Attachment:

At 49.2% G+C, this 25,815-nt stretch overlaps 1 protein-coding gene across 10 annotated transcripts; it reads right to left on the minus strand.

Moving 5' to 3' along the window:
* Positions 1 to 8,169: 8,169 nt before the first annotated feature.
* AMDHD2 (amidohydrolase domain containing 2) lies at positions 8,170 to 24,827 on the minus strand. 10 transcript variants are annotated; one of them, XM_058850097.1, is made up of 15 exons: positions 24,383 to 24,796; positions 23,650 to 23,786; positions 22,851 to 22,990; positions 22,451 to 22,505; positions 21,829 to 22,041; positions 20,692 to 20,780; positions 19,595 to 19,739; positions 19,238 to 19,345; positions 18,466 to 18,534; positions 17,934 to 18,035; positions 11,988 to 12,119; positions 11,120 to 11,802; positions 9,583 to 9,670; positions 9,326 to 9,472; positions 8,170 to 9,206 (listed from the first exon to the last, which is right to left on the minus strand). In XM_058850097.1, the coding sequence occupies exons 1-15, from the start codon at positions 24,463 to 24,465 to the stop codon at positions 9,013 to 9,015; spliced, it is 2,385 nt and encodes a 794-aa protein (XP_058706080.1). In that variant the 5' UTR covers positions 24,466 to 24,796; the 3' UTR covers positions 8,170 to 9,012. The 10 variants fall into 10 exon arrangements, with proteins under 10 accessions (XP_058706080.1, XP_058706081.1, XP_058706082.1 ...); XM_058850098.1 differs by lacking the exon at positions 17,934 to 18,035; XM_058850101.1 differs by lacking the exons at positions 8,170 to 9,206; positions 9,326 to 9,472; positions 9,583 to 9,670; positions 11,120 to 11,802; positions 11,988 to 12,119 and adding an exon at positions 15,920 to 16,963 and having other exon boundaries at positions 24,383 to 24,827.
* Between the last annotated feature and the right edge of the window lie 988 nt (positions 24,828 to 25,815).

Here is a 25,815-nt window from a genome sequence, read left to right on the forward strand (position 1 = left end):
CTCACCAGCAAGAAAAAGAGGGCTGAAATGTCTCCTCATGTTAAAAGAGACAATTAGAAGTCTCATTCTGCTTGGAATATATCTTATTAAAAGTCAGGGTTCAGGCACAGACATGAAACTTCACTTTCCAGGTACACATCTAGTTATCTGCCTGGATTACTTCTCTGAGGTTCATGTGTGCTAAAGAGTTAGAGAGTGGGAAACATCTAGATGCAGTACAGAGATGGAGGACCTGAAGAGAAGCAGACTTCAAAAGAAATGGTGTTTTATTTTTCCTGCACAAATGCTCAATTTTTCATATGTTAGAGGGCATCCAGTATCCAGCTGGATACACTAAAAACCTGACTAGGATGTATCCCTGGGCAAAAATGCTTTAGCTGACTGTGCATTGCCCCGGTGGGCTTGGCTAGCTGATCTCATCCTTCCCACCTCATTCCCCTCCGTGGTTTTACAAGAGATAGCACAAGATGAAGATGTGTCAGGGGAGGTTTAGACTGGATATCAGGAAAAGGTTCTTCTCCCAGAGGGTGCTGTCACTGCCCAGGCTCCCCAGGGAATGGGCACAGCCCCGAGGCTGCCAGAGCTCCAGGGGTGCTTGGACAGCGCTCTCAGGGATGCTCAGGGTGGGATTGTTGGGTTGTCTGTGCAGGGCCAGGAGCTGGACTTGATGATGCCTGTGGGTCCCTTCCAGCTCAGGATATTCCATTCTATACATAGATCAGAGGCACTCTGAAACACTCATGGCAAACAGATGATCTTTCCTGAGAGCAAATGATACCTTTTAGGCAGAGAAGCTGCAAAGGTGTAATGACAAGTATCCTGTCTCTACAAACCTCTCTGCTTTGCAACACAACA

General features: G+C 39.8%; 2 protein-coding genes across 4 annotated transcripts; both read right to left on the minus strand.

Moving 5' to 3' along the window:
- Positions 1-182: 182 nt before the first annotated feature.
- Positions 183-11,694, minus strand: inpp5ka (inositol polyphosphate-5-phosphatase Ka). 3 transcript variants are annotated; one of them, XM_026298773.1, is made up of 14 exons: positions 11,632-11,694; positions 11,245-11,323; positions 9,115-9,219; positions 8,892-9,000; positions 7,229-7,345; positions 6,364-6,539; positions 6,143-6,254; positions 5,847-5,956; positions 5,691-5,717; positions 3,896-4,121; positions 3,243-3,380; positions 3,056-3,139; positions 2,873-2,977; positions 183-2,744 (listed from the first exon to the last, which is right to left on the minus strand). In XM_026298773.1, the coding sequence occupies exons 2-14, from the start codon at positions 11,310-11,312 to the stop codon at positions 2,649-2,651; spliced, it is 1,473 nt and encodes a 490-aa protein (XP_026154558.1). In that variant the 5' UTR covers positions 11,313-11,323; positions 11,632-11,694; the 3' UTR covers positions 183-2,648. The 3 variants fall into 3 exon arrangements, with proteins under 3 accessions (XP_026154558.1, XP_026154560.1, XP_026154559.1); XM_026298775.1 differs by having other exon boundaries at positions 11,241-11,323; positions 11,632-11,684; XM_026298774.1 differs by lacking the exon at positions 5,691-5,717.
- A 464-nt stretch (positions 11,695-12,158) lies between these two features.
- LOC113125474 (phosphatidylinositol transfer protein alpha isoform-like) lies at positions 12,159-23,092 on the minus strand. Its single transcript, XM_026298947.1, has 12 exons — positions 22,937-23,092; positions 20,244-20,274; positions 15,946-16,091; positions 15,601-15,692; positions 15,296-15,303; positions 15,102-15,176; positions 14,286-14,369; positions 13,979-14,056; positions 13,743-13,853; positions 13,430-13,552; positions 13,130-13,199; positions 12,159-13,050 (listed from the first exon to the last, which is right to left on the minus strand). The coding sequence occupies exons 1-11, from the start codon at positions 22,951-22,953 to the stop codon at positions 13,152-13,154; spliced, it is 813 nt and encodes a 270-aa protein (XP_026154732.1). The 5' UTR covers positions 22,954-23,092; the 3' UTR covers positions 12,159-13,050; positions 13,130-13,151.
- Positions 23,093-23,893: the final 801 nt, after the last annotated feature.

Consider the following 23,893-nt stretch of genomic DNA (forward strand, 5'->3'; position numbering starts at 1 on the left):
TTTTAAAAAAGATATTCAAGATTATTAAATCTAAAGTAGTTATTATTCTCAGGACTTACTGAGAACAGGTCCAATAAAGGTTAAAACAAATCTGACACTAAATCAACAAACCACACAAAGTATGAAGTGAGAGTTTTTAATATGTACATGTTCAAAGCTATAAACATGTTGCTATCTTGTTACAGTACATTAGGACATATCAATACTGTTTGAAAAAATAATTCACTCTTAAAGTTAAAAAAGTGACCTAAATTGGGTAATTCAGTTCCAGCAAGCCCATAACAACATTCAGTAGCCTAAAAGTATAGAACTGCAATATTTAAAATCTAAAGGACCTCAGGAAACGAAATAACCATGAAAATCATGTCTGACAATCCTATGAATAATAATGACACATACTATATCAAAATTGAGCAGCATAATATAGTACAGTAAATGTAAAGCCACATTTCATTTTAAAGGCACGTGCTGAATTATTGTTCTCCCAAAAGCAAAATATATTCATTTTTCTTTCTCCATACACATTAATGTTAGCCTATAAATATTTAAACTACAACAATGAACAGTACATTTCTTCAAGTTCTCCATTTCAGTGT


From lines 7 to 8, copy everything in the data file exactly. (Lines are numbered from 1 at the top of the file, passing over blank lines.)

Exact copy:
CTCACCAGCAAGAAAAAGAGGGCTGAAATGTCTCCTCATGTTAAAAGAGACAATTAGAAGTCTCATTCTGCTTGGAATATATCTTATTAAAAGTCAGGGTTCAGGCACAGACATGAAACTTCACTTTCCAGGTACACATCTAGTTATCTGCCTGGATTACTTCTCTGAGGTTCATGTGTGCTAAAGAGTTAGAGAGTGGGAAACATCTAGATGCAGTACAGAGATGGAGGACCTGAAGAGAAGCAGACTTCAAAAGAAATGGTGTTTTATTTTTCCTGCACAAATGCTCAATTTTTCATATGTTAGAGGGCATCCAGTATCCAGCTGGATACACTAAAAACCTGACTAGGATGTATCCCTGGGCAAAAATGCTTTAGCTGACTGTGCATTGCCCCGGTGGGCTTGGCTAGCTGATCTCATCCTTCCCACCTCATTCCCCTCCGTGGTTTTACAAGAGATAGCACAAGATGAAGATGTGTCAGGGGAGGTTTAGACTGGATATCAGGAAAAGGTTCTTCTCCCAGAGGGTGCTGTCACTGCCCAGGCTCCCCAGGGAATGGGCACAGCCCCGAGGCTGCCAGAGCTCCAGGGGTGCTTGGACAGCGCTCTCAGGGATGCTCAGGGTGGGATTGTTGGGTTGTCTGTGCAGGGCCAGGAGCTGGACTTGATGATGCCTGTGGGTCCCTTCCAGCTCAGGATATTCCATTCTATACATAGATCAGAGGCACTCTGAAACACTCATGGCAAACAGATGATCTTTCCTGAGAGCAAATGATACCTTTTAGGCAGAGAAGCTGCAAAGGTGTAATGACAAGTATCCTGTCTCTACAAACCTCTCTGCTTTGCAACACAACA

General features: G+C 39.8%; 2 protein-coding genes across 4 annotated transcripts; both read right to left on the minus strand.